Huawei 华为

Huawei is a Chinese multinational telecommunications company. It was founded in 1987 by ex-People’s Liberation Army (PLA) officer and current president Ren Zhengfei 任正非. It is a Fortune 500 company and one of the world’s largest telecom carriers. However, it is accused by numerous media outlets of having covert links with the Chinese government and installing technological ‘backdoors’ into its equipment that allow China to obtain confidential information. Huawei has consistently denied these allegations.

Huawei opened an Australian office in Sydney in 2004, expressed interest in providing infrastructure for Australia’s National Broadband Network (NBN) in 2009 and appointed an Australian board — its first local board — in 2011.

Huawei appeared to have a good chance to participate in the NBN. Its Australian board included former foreign minister Alexander Downer, former Victorian premier John Brumby and retired rear admiral John Lord. Huawei also received private endorsement from the NBN Company following a 2010 staff visit to the Huawei headquarters. Being allowed to participate in the NBN would have made it harder for the US to justify its continued exclusion of Huawei.

In March 2012, it was reported that Huawei had been informed by the Attorney-General’s Department in late 2011 that it would be barred from tendering for NBN contracts on national security grounds, based upon advice from the Australian Security Intelligence Organisation (ASIO) concerning Huawei and Chinese cyber warfare.

Huawei’s Australian board expressed dismay at the ‘completely absurd’ decision, pointing to its role in national broadband projects in the UK and New Zealand, and its existing Australian mobile network contracts with Vodafone and Optus. Offers to set up an independent Huawei testing centre were ignored by government agencies. Huawei made a submission to the Australia in the Asian Century White Paper emphasising its commitment to Australia and warning that ‘outdated fears’ of China would harm the Australian technology sector and economy. The then-opposition Liberal Party lambasted the Labor government for imperilling Chinese foreign direct investment.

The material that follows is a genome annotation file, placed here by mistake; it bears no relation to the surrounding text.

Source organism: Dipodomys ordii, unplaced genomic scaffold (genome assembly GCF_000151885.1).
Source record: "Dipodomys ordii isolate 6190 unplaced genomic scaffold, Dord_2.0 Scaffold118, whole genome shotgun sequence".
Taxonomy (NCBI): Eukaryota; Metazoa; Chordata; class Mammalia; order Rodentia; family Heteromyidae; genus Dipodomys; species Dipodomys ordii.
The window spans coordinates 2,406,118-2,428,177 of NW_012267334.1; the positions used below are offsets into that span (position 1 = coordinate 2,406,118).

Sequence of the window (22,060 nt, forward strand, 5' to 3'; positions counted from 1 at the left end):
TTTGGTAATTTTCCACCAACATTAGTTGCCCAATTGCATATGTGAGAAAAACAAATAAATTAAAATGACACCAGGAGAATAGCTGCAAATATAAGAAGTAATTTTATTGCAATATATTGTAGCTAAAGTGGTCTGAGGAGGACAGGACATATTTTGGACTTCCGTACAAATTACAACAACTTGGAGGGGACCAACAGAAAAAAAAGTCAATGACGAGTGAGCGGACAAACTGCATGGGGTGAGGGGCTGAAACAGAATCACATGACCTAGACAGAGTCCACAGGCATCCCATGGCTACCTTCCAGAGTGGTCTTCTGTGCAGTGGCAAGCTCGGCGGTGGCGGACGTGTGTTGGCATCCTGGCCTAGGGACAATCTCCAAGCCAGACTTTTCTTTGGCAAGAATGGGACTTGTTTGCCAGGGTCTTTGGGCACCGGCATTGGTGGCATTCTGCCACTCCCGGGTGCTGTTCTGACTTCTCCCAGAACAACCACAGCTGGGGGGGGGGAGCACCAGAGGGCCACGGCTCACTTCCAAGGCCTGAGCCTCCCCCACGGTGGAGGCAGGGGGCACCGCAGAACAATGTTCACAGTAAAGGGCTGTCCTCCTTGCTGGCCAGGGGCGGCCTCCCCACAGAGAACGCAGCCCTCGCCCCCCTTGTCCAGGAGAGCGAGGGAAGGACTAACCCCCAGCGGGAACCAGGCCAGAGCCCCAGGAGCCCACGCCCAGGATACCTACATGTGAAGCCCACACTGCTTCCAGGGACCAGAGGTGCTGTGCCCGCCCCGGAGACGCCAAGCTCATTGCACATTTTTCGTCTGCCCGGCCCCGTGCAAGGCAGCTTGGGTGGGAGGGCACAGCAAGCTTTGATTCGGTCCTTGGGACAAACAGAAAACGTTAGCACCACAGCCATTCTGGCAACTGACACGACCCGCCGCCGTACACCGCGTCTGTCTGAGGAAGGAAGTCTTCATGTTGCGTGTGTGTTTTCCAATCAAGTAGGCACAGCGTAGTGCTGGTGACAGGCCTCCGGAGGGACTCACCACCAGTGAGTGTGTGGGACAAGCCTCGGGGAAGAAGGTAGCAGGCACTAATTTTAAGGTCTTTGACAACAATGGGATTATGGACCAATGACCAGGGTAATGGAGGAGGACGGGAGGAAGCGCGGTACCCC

In October 2013, following pre-election talk by then opposition communications spokesperson Malcolm Turnbull about reviewing the Gillard government’s position, after ASIO briefings the new Abbott government upheld the Huawei NBN ban on national security grounds. The decision was criticised both by Huawei and by the Chinese Ministry of Foreign Affairs, and the issue was reportedly raised by China in bilateral Free Trade Agreement negotiations.

Huawei continued campaigning to improve its public image in Australia. It sponsored a local rugby team, the Canberra Raiders, and funded trips to China for senior political figures from both major parties.

Huawei’s smartphones, mobile equipment and network technology are selling increasingly well in Australia, with Huawei reporting hundreds of millions of dollars in sales and revenue growth of eighteen percent in the 2014 financial year. In April 2015, Huawei signed a five-year sponsorship agreement with the Gold Coast Suns Australian rules football (AFL) club.


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